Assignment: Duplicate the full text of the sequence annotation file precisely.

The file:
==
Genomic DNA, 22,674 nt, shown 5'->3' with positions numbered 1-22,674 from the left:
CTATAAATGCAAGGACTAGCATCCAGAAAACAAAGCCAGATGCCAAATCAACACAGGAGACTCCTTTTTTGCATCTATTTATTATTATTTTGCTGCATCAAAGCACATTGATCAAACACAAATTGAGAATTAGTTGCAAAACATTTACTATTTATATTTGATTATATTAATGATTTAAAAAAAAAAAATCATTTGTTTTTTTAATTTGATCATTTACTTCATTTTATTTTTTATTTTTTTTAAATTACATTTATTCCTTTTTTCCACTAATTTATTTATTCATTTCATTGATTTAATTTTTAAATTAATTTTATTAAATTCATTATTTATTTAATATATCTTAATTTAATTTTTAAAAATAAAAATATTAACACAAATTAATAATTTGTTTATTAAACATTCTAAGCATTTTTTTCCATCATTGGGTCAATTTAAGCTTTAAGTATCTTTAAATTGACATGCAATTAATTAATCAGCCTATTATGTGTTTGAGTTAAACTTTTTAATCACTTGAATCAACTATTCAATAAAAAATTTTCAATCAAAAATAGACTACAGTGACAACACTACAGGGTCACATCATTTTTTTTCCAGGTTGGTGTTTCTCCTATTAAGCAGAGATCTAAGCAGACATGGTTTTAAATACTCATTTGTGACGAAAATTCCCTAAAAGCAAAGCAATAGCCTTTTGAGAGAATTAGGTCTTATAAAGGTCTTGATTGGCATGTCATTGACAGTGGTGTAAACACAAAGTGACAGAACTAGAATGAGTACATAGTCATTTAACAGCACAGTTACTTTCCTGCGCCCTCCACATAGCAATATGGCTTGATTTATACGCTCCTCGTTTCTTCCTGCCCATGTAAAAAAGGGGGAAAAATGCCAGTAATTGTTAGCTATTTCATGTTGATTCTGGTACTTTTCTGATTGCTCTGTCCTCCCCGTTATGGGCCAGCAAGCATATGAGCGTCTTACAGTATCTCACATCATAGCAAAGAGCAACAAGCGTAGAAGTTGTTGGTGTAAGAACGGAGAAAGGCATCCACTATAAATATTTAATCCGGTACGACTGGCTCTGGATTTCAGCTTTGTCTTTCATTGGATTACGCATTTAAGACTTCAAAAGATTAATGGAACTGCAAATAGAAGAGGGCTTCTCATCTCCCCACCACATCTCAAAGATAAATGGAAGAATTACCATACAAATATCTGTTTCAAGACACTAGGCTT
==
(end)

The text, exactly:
Genomic DNA, 22,674 nt, shown 5'->3' with positions numbered 1-22,674 from the left:
CTATAAATGCAAGGACTAGCATCCAGAAAACAAAGCCAGATGCCAAATCAACACAGGAGACTCCTTTTTTGCATCTATTTATTATTATTTTGCTGCATCAAAGCACATTGATCAAACACAAATTGAGAATTAGTTGCAAAACATTTACTATTTATATTTGATTATATTAATGATTTAAAAAAAAAAAATCATTTGTTTTTTTAATTTGATCATTTACTTCATTTTATTTTTTATTTTTTTTAAATTACATTTATTCCTTTTTTCCACTAATTTATTTATTCATTTCATTGATTTAATTTTTAAATTAATTTTATTAAATTCATTATTTATTTAATATATCTTAATTTAATTTTTAAAAATAAAAATATTAACACAAATTAATAATTTGTTTATTAAACATTCTAAGCATTTTTTTCCATCATTGGGTCAATTTAAGCTTTAAGTATCTTTAAATTGACATGCAATTAATTAATCAGCCTATTATGTGTTTGAGTTAAACTTTTTAATCACTTGAATCAACTATTCAATAAAAAATTTTCAATCAAAAATAGACTACAGTGACAACACTACAGGGTCACATCATTTTTTTTCCAGGTTGGTGTTTCTCCTATTAAGCAGAGATCTAAGCAGACATGGTTTTAAATACTCATTTGTGACGAAAATTCCCTAAAAGCAAAGCAATAGCCTTTTGAGAGAATTAGGTCTTATAAAGGTCTTGATTGGCATGTCATTGACAGTGGTGTAAACACAAAGTGACAGAACTAGAATGAGTACATAGTCATTTAACAGCACAGTTACTTTCCTGCGCCCTCCACATAGCAATATGGCTTGATTTATACGCTCCTCGTTTCTTCCTGCCCATGTAAAAAAGGGGGAAAAATGCCAGTAATTGTTAGCTATTTCATGTTGATTCTGGTACTTTTCTGATTGCTCTGTCCTCCCCGTTATGGGCCAGCAAGCATATGAGCGTCTTACAGTATCTCACATCATAGCAAAGAGCAACAAGCGTAGAAGTTGTTGGTGTAAGAACGGAGAAAGGCATCCACTATAAATATTTAATCCGGTACGACTGGCTCTGGATTTCAGCTTTGTCTTTCATTGGATTACGCATTTAAGACTTCAAAAGATTAATGGAACTGCAAATAGAAGAGGGCTTCTCATCTCCCCACCACATCTCAAAGATAAATGGAAGAATTACCATACAAATATCTGTTTCAAGACACTAGGCTT